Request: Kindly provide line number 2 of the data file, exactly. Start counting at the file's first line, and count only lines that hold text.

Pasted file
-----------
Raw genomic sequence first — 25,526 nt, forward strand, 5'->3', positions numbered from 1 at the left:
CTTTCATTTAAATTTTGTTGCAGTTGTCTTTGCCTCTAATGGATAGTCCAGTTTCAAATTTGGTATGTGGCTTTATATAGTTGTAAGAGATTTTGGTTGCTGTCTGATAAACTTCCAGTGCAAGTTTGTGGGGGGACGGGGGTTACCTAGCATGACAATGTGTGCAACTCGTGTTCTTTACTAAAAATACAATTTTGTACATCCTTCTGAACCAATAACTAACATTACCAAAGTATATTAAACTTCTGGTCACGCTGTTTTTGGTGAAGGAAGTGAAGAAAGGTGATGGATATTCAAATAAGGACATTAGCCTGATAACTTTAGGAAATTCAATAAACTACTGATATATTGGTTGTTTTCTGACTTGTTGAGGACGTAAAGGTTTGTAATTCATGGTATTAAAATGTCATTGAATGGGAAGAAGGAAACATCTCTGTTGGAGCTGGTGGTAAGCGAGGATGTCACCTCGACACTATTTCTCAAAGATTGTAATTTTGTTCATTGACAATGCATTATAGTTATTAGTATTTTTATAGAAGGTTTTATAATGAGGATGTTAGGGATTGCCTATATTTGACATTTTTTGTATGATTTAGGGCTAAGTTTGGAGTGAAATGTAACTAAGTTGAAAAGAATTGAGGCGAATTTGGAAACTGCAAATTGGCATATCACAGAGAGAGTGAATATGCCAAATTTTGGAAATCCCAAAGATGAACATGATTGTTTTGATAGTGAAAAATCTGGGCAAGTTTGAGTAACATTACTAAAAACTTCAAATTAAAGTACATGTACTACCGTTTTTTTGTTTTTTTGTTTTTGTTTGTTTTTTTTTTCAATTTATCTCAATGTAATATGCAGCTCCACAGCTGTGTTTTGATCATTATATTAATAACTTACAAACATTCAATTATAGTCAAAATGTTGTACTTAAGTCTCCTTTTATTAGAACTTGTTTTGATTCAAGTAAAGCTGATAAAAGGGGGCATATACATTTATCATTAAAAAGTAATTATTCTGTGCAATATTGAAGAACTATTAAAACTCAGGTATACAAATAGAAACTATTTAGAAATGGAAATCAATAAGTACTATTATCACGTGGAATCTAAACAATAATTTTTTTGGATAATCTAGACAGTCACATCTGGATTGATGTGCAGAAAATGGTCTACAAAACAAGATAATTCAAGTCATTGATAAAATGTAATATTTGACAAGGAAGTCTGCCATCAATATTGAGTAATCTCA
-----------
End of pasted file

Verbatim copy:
CTTTCATTTAAATTTTGTTGCAGTTGTCTTTGCCTCTAATGGATAGTCCAGTTTCAAATTTGGTATGTGGCTTTATATAGTTGTAAGAGATTTTGGTTGCTGTCTGATAAACTTCCAGTGCAAGTTTGTGGGGGGACGGGGGTTACCTAGCATGACAATGTGTGCAACTCGTGTTCTTTACTAAAAATACAATTTTGTACATCCTTCTGAACCAATAACTAACATTACCAAAGTATATTAAACTTCTGGTCACGCTGTTTTTGGTGAAGGAAGTGAAGAAAGGTGATGGATATTCAAATAAGGACATTAGCCTGATAACTTTAGGAAATTCAATAAACTACTGATATATTGGTTGTTTTCTGACTTGTTGAGGACGTAAAGGTTTGTAATTCATGGTATTAAAATGTCATTGAATGGGAAGAAGGAAACATCTCTGTTGGAGCTGGTGGTAAGCGAGGATGTCACCTCGACACTATTTCTCAAAGATTGTAATTTTGTTCATTGACAATGCATTATAGTTATTAGTATTTTTATAGAAGGTTTTATAATGAGGATGTTAGGGATTGCCTATATTTGACATTTTTTGTATGATTTAGGGCTAAGTTTGGAGTGAAATGTAACTAAGTTGAAAAGAATTGAGGCGAATTTGGAAACTGCAAATTGGCATATCACAGAGAGAGTGAATATGCCAAATTTTGGAAATCCCAAAGATGAACATGATTGTTTTGATAGTGAAAAATCTGGGCAAGTTTGAGTAACATTACTAAAAACTTCAAATTAAAGTACATGTACTACCGTTTTTTTGTTTTTTTGTTTTTGTTTGTTTTTTTTTTCAATTTATCTCAATGTAATATGCAGCTCCACAGCTGTGTTTTGATCATTATATTAATAACTTACAAACATTCAATTATAGTCAAAATGTTGTACTTAAGTCTCCTTTTATTAGAACTTGTTTTGATTCAAGTAAAGCTGATAAAAGGGGGCATATACATTTATCATTAAAAAGTAATTATTCTGTGCAATATTGAAGAACTATTAAAACTCAGGTATACAAATAGAAACTATTTAGAAATGGAAATCAATAAGTACTATTATCACGTGGAATCTAAACAATAATTTTTTTGGATAATCTAGACAGTCACATCTGGATTGATGTGCAGAAAATGGTCTACAAAACAAGATAATTCAAGTCATTGATAAAATGTAATATTTGACAAGGAAGTCTGCCATCAATATTGAGTAATCTCA